Dozens of Civil War reenactors will travel to Prestonsburg this weekend for the annual Battle of Middle Creek.
The three day event, coordinated by the Friends of Middle Creek, will feature a living history camp that will open at 10 a.m. on Friday, Sept. 13, Saturday, Sept. 14, and Sunday, Sept. 15 at the Middle Creek National Battlefield in Prestonsburg.
Local students are invited to visit the battlefield for School Days activities on Friday. Prestonsburg Elementary students will perform songs that morning at the battlefield, and vendors will offer demonstrations and items for sale throughout the day.
Reenactments of the Battle of Middle Creek and the Battle of Ivy Mountain — two Civil War battles fought in Floyd County — will take place at 2 p.m. on Saturday and Sunday, and other activities are also planned.
On Friday, reenactors will host the annual Rubber Duck Race at 5 p.m., starting at Town Branch and ending in the park behind Billy Ray’s Restaurant in Prestonsburg. At 8 p.m. on Friday, organizers will host a remembrance and luminary ceremony in honor of Floyd Davis, a Friends of Middle Creek member who died this year. His son, Patrick Davis reported that reenactors will wear black armbands this year to honor his father.
On Saturday, local Boy Scouts will host a flag raising ceremony at 1:45 p.m., prior to the Battle of Ivy Mountain at 2 p.m. The battlefield will also be open to the public at 7 p.m. for an ice cream social and at 8 p.m., for a night battle event. That evening, a local paranormal group will also host a “ghost walk” on the battlefield for people over the age of 14. Registration will begin at 9 p.m. and the walk will start at 10 p.m.
On Sunday, reenactors will host a church service at 11 a.m. and the Battle of Middle Creek reenactment at 2 p.m.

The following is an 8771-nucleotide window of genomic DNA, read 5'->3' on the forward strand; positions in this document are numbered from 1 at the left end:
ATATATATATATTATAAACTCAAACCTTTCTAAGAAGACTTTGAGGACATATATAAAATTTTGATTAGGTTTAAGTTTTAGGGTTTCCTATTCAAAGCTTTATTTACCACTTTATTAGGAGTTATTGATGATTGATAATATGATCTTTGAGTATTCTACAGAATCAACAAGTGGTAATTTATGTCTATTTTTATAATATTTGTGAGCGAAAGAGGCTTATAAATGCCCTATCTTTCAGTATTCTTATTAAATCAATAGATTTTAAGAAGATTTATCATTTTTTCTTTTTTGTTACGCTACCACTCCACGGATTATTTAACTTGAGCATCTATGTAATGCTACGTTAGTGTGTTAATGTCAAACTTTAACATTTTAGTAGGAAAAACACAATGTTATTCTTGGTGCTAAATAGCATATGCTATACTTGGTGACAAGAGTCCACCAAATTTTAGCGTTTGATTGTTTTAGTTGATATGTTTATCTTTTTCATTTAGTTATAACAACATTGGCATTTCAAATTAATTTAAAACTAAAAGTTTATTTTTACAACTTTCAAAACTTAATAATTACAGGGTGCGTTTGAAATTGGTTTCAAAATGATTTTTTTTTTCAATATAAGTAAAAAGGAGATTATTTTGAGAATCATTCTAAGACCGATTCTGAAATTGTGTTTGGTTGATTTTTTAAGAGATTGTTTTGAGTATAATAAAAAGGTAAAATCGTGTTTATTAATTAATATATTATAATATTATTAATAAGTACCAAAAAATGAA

Admission is free to all activities except the ghost walk.
The Battle of Middle Creek took place on Jan. 10, 1862, when Union soldiers charged the hillsides overlooking Middle Creek and clashed with Confederate soldiers.
According to information provided by the Friends of Middle Creek, the Confederate army, led by Brig. Gen. Humprey Marshall, had established camps at Hager Hill in Johnson County and at the mouth of Jenny’s Creek near Paintsville, and the Union army led by Col. James A. Garfield, worked to drive the Confederates back into Virginia in the winter of 1862.
Garfield ordered one of his regiments to march from Lexington to Prestonsburg to cut off the Confederate line of retreat, and he ordered other infantries to travel from their base in Catlettsburg to the Big Sandy valley. Several other regiments joined this group in Louisa and, led by Garfield, they continued toward Paintsville as Marshall and his Confederate troops traveled toward Middle Creek.
The battle began with a skirmish at around 1 p.m. on Jan. 10, 1862 and the fighting continued until around 5 p.m., when Marshall retreated via the left fork of Middle Creek. Garfield then traveled to Prestonsburg, where he commandeered a home owned by lawyer John M. Burns and used it as a temporary headquarters.
An estimated 97 soldiers died in the battle.
After winning the Battle of Middle Creek, Garfield was promoted to Brigadier General. Local historians say that win helped launched him to the presidency.